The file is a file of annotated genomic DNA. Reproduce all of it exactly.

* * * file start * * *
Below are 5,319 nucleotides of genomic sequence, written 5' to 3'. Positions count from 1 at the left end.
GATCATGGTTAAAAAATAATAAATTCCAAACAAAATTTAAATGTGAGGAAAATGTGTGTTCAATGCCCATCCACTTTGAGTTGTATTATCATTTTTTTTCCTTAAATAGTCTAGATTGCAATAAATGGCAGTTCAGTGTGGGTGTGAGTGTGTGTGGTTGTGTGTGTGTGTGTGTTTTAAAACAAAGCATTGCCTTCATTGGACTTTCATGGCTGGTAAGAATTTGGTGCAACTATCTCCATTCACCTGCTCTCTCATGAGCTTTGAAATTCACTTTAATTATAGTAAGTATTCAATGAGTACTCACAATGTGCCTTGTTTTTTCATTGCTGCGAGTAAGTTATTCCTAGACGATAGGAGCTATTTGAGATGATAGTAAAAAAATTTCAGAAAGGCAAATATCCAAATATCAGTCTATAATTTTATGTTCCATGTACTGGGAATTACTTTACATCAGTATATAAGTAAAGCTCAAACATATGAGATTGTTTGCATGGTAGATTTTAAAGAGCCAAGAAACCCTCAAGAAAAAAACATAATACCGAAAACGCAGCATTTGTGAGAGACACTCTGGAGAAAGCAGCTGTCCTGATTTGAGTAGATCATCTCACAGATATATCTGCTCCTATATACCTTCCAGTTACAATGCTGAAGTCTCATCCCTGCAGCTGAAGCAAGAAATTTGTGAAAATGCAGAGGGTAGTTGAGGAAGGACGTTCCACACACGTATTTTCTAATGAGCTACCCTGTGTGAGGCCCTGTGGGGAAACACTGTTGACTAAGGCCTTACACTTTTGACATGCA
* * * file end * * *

Below are 5,319 nucleotides of genomic sequence, written 5' to 3'. Positions count from 1 at the left end.
GATCATGGTTAAAAAATAATAAATTCCAAACAAAATTTAAATGTGAGGAAAATGTGTGTTCAATGCCCATCCACTTTGAGTTGTATTATCATTTTTTTTCCTTAAATAGTCTAGATTGCAATAAATGGCAGTTCAGTGTGGGTGTGAGTGTGTGTGGTTGTGTGTGTGTGTGTGTTTTAAAACAAAGCATTGCCTTCATTGGACTTTCATGGCTGGTAAGAATTTGGTGCAACTATCTCCATTCACCTGCTCTCTCATGAGCTTTGAAATTCACTTTAATTATAGTAAGTATTCAATGAGTACTCACAATGTGCCTTGTTTTTTCATTGCTGCGAGTAAGTTATTCCTAGACGATAGGAGCTATTTGAGATGATAGTAAAAAAATTTCAGAAAGGCAAATATCCAAATATCAGTCTATAATTTTATGTTCCATGTACTGGGAATTACTTTACATCAGTATATAAGTAAAGCTCAAACATATGAGATTGTTTGCATGGTAGATTTTAAAGAGCCAAGAAACCCTCAAGAAAAAAACATAATACCGAAAACGCAGCATTTGTGAGAGACACTCTGGAGAAAGCAGCTGTCCTGATTTGAGTAGATCATCTCACAGATATATCTGCTCCTATATACCTTCCAGTTACAATGCTGAAGTCTCATCCCTGCAGCTGAAGCAAGAAATTTGTGAAAATGCAGAGGGTAGTTGAGGAAGGACGTTCCACACACGTATTTTCTAATGAGCTACCCTGTGTGAGGCCCTGTGGGGAAACACTGTTGACTAAGGCCTTACACTTTTGACATGCA